This example suggests that the differentiable minimization may still work well for solving nondifferentiable 4DVAR problems, especially when the sizes of the jumps caused by discontinuous physics are small. However, it is possible that the differentiable minimization may remain stuck with a local minimum and fail to find the true minimum. The possibility of encountering a minimization failure in the presence of a discontinuity is greater when the forecast model contains larger jumps.

c. Introducing a local smooth function to remove discontinuities

Given the fact that the presence of discontinuities associated with on–off switches in the 4DVAR assimilation model may cause difficulties for the minimization to find the true minimum, a natural step to remedy this situation is to introduce a smooth transitional function to remove the discontinuities (Zupanski and Mesinger 1995; Tsuyuki 1997). For example, a function

 
fsmooth = 0.5{1 + tanh[α(xxc)]}
(4)

is introduced into the assimilation model at threshold points, where α is a scalar that controls the accuracy of the smoother. The transition is implemented by calculating ftransition as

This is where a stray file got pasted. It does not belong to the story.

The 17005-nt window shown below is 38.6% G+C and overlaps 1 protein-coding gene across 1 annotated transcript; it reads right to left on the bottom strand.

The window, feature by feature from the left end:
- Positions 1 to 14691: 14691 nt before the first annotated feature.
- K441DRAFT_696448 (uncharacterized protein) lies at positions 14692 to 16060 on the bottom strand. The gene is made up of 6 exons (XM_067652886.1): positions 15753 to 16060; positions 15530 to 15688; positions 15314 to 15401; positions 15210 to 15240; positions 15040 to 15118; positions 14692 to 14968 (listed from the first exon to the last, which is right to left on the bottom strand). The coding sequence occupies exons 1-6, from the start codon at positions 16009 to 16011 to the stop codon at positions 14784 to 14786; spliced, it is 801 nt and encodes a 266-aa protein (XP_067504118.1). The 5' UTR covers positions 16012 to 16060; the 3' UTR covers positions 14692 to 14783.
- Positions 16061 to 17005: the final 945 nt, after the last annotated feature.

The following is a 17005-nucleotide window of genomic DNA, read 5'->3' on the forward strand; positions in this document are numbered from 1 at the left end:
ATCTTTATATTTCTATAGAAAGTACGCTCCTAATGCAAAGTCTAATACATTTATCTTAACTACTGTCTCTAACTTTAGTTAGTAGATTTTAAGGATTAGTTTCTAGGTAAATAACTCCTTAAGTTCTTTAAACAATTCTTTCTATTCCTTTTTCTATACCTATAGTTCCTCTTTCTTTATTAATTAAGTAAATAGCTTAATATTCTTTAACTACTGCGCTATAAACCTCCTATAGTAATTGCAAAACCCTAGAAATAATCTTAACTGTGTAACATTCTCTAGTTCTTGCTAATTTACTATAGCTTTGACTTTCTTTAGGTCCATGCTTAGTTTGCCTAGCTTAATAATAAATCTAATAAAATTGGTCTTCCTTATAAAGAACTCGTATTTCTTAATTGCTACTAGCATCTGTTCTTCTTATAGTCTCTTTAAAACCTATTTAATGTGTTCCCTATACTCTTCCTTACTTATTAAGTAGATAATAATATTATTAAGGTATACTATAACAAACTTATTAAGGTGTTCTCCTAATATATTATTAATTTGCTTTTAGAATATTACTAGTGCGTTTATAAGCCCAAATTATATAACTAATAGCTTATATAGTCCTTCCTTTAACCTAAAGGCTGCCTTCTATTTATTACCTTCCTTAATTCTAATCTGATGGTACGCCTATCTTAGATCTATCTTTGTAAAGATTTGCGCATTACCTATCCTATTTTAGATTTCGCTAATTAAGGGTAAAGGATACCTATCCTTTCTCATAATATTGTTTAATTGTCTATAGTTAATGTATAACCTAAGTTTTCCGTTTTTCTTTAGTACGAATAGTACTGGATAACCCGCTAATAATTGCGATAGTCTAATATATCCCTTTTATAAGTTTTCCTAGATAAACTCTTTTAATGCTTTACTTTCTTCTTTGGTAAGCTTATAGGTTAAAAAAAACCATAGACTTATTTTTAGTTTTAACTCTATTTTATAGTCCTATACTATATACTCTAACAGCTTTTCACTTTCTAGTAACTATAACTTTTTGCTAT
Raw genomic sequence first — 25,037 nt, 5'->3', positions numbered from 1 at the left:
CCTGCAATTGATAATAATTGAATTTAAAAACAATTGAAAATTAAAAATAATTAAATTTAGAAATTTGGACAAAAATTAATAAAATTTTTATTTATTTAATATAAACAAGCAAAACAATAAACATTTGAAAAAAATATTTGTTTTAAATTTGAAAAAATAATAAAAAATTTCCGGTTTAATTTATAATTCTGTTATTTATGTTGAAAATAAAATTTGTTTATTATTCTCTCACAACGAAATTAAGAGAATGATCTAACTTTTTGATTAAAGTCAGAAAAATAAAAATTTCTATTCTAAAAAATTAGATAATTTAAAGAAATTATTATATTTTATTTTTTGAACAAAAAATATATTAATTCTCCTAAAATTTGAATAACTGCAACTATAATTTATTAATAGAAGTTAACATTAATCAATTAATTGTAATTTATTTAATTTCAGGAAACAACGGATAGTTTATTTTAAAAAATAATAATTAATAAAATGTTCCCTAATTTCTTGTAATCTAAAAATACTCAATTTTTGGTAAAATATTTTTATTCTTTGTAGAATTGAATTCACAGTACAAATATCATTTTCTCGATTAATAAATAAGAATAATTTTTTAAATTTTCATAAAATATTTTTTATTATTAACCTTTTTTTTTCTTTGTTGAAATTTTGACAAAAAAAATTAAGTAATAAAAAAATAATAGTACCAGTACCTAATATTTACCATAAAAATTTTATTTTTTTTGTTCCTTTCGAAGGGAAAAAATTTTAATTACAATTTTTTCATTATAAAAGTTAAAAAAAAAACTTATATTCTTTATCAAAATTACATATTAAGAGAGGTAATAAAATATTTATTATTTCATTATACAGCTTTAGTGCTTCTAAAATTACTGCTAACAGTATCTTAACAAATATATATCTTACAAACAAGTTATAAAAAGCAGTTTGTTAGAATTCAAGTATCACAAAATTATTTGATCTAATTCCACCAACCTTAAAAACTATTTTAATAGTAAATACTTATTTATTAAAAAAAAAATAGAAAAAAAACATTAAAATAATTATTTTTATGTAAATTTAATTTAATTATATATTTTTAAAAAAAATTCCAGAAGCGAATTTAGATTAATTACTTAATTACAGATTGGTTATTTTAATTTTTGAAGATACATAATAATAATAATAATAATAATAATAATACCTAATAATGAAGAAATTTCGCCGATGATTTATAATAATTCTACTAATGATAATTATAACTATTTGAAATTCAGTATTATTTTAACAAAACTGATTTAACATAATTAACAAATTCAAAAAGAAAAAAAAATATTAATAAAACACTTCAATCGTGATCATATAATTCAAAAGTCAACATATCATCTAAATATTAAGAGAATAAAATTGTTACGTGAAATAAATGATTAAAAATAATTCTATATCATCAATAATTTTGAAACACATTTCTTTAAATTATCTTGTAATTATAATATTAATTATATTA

formula

and defining the forecast model after smoothing as

 
formula

where h is a small positive scalar. Choosing h = 0.1 and α = 100 (a weak smoothing), the introduction of the transitional smooth function produces a smooth distribution of the source term f(x) (thick dotted line in Fig. 4), and a continuous distribution of the cost function in the control variable space (dotted line in Fig. 5a). However, the introduction of the smooth function into the forecast model changes the distribution of the gradient of J with respect to the control parameter (Fig. 5b), introducing additional stationary points. The cost function without smoothing has a unique stationary point (zero gradient) that corresponds to the true solution (x0 = 0.5) (solid line in Fig. 5b), while the one with smoothing has two extra stationary points for each jump (dotted line in Fig. 5b). Therefore, although the gradient may be discontinuous when the on–off switches in the adjoint model are kept the same as in the nonlinear model, such a discontinuity in the gradient does not change the general convexity feature, and the adjoint model integration provides useful subgradient information. However, a smooth function that seems to remove the discontinuity may introduce false stationary points, which may render the minimization to converge to a wrong solution (Zou et al. 1993).